Audio Review: Symetrix Automix Matrix 780

The latest automixer tool in the Integrator Series proves to be a powerful combination. 1/01/2009 7:00 AM Eastern

Audio Review: Symetrix Automix Matrix 780

Jan 1, 2009 12:00 PM, By John McJunkin

The latest automixer tool in the Integrator Series proves to be a powerful combination.

Symetrix Automix Matrix

A while back, I took a look at the inaugural product in Symetrix' Integrator Series, the Zone Mix 760. (Read my review of the Zone Mix 760 here.) Symetrix has now introduced the Automix Matrix 780, which is the third and latest tool in its Integrator Series (the second was the Deuce 722). As evident in its name, the original Zone Mix 760 was marketed as a pure and simple zone mixer, intended for applications such as restaurants, sports bars, and fitness clubs. The Automix Matrix 780, on the other hand, is touted as a more sophisticated automixing matrix unit, intended for automixing, submixing, routing, and processing for applications such as courtrooms, legislative and government chambers, corporate boardrooms and training facilities, and houses of worship. The 760 is intended for multizone BGM/paging applications, whereas the 780 is a more straightforward mixer.

Fundamentally, the Automix Matrix 780 is a 12-channel automixer with eight submixes married to eight outputs. Eight of the 780's 12 inputs can handle both mic- and line-level signals, and the other four are line inputs, strictly speaking. All feature polarity inversion, a noise generator, digital trim, and British EQ. The mic/line inputs also feature a compressor and an eight-band feedback fighter. The four line inputs also have an automatic gain-control circuit. All 12 input signals flow through the 780's automixer, and then to virtual channel faders (represented in the 780's computer graphical user interface), and then on to the 12x8 matrix. Each matrix node offers an on/off switch and a level control, as do each of the matrix' eight outputs. Each output features loudspeaker management DSP — including a delay, high-pass filter, low-pass filter, eight-band parametric EQ, and a limiter. An emergency mute, which can be controlled by Symetrix' analog control inputs, mutes all outputs. Final output metering is featured on each channel, as is a -10dB/+4dB pad. The 780 — just like the 760 and 722 before it — can be controlled remotely by Symetrix' Adaptive Remote Control (ARC) wall controllers — primarily the ARC-2, but other units are available, including the ARC-2i, the ARC-K1, the ARC-SW4, and other similar versions. Many parameters of the 780 can be accessed from these controllers.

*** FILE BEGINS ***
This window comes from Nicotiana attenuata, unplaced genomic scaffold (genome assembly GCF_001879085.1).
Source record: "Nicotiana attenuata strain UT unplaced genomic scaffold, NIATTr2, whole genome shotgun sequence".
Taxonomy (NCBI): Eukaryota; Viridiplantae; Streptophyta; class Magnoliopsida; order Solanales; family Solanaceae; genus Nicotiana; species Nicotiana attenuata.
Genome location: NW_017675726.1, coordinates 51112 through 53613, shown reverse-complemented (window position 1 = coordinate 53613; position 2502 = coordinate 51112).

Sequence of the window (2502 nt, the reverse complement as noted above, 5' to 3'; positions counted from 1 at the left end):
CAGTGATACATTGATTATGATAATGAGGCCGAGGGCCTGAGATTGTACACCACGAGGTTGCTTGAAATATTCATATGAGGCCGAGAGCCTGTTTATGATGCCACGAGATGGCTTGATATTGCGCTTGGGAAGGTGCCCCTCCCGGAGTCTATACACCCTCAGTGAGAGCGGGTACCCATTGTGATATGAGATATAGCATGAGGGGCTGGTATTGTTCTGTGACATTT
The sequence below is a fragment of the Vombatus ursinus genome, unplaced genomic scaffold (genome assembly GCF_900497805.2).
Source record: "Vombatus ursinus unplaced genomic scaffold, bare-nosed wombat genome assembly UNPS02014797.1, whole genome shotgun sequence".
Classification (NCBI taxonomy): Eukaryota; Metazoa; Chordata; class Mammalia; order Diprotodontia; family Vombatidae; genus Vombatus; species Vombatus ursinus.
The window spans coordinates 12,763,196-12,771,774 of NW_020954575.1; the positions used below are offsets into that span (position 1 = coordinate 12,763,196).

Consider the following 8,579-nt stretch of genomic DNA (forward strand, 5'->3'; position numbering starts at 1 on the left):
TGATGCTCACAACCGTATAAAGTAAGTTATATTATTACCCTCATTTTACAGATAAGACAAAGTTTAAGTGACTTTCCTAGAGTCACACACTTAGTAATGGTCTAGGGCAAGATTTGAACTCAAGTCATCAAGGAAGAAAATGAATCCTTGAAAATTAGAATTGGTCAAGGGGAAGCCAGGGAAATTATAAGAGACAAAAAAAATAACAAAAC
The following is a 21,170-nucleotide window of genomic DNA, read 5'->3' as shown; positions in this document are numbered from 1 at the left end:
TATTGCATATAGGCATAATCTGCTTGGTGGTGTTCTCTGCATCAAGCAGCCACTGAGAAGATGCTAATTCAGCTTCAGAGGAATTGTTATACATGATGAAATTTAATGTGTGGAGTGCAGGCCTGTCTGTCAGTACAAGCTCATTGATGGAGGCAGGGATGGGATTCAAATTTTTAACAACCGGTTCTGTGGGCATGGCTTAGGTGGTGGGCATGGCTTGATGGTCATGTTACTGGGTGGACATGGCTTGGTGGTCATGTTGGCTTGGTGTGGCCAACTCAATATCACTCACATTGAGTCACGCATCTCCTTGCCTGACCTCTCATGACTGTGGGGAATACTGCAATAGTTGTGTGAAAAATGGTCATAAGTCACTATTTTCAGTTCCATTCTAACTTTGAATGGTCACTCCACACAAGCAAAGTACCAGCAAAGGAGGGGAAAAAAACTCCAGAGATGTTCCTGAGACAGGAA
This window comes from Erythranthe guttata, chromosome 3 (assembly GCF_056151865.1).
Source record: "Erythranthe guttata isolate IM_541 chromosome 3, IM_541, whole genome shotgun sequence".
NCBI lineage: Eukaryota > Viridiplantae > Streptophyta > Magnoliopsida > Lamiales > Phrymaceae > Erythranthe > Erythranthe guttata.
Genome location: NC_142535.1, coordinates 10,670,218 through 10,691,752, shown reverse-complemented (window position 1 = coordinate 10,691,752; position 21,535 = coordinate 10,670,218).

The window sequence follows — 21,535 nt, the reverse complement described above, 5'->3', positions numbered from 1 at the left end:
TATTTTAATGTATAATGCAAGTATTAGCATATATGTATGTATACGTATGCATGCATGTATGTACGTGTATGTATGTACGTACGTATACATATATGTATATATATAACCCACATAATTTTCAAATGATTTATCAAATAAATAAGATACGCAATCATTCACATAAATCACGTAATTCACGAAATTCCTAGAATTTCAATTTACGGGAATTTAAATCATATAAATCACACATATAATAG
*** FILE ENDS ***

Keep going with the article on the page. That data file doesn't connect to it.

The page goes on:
The 780 sports exactly the kind of front panel you would expect from a device that's intended to be controlled by computer via Ethernet. There's an easy-to-read 2"×16" bright-white-on-blue-background LCD display just to the left of the center of the panel. To its right, you'll find three navigation buttons: menu, up, and down. To the right of that are tricolor audio-level LEDs — 12 for inputs and eight for outputs. Finally, at far right, there are three system-status LEDs: power, network, and ARC. Similarly, the simple back panel features only I/O. From left to right, you'll find an IEC AC power input; two 3-pin Phoenix connectors for external control inputs; a six-terminal Phoenix connector that represents four open collector outputs; an RJ-45 jack and a 3-pin Euroblock, together representing the system's ARC I/O; the RJ-45 Ethernet jack that connects the unit to your computer or LAN; and a DB9 connector that represents the system's RS-232 connection for third-party accessory controllers. Beyond these control-oriented connectors, you'll find the 780's outputs — specifically, eight 3-pin Phoenix connectors — followed by inputs: four 3-pin Phoenix connectors that represent line inputs and eight 3-pin Phoenix connectors that represent mic/line inputs. The initial Automix Matrix 780 units were shipped with 3-pin balanced mono plugs that were a touch too wide, making multiple connections virtually impossible. Symetrix solved the problem by shipping six 12-pin Phoenix connectors to all purchasers of the system. I do appreciate the notion of just fixing the problem rather than instructing customers to visit their local electronics supply shop. The issue has been permanently settled now: Symetrix is now shipping the smaller 3-pin Phoenix connectors that fit perfectly side-by-side.

Audio Review: Symetrix Automix Matrix 780

Jan 1, 2009 12:00 PM, By John McJunkin

The latest automixer tool in the Integrator Series proves to be a powerful combination.